Two Cleveland police officers involved in the shooting death of 12-year-old Tamir Rice have given statements to investigators in which they say they thought the pellet gun he was carrying was a real gun.
Officer Timothy Loehmann and the officer who was training him, Frank Garmback, said they were responding to a call about a man waving a gun outside a recreation center on Nov. 22, 2014, and saw the boy reach into his waistband.
Loehmann fired on Tamir twice but Garmback, who was driving, did not shoot. Tamir had a airsoft-type pistol that resembled a real firearm, police have said. The Cuyahoga County Prosecutor's Office released the signed statements Tuesday.
"With his hands pulling the gun out and his elbow coming up, I knew it was a gun and it was coming out," Loehmann said in his statement. "I saw the weapon in his hands coming out of his waistband and the threat to my partner and myself was real and active."
Surveillance video shows the police car pull up very close to Tamir and Loehmann getting out of the vehicle and firing within seconds. Garmback said the car, which he estimated to be going between 10 to 12 mph, slid. "The car did not stop where and when I intended," he said.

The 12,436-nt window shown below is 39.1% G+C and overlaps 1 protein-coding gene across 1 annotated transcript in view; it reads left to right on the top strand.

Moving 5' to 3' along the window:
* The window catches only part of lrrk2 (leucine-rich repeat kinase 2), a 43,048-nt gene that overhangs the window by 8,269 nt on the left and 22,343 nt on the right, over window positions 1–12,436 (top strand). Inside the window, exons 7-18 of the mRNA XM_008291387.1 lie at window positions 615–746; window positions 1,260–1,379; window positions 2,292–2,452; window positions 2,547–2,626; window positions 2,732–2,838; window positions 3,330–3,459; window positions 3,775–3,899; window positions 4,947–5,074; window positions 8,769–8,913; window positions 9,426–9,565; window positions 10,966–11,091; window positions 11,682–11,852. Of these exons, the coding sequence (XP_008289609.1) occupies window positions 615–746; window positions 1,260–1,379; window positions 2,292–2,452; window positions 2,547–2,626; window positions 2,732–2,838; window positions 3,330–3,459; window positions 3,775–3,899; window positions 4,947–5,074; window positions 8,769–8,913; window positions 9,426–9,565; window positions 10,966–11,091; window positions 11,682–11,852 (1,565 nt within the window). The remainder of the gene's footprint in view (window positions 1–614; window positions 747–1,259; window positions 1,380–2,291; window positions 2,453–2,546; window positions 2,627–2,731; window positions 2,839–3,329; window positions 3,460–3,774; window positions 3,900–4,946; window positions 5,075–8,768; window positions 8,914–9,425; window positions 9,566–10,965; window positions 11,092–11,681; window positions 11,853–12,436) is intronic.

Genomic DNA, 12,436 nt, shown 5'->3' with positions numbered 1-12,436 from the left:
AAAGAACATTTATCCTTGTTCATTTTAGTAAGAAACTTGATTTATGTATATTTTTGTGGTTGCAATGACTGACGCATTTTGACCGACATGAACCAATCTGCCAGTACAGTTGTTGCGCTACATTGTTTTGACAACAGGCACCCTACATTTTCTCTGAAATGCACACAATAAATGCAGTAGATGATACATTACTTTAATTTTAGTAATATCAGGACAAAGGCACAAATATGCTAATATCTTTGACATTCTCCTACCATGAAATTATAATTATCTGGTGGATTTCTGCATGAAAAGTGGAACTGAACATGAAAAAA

The officers both said that Garmback told Loehmann he thought Tamir was going to run, and were afraid he was going to enter the recreation center.
Loehmann said in his statement that as the car slid, "I started to open the door and yelled continuously, 'show me your hands' as loud as I could."
Garmback said in his statement he believes the windows were up, but isn't not sure.
Garmback said he saw the gun at around the time that Loehmann got out of the police car, and he thought it was a handgun. Garmback said he and Loehmann told Tamir to show his hands.
A grand jury will determine whether criminal charges should be brought against Loehmann. Cuyahoga County Prosecutor Timothy McGinty said he released the statements "in keeping with our determination to be as transparent as possible in this and other police use of fatal deadly force cases."
"The investigation is continuing and ultimately the grand jury will make its decision based on all the evidence," McGinty said in a statement Tuesday.
Rice's attorneys have objected to McGinty's use of expert reports evaluating whether the shooting was justified, and they want their own experts to testify.
Three experts' reports released by the prosecutor's office concluded the shooting was justified. Two experts hired by Rice family attorneys found the shooting was not justified.
This article first appeared on NBCNews.com.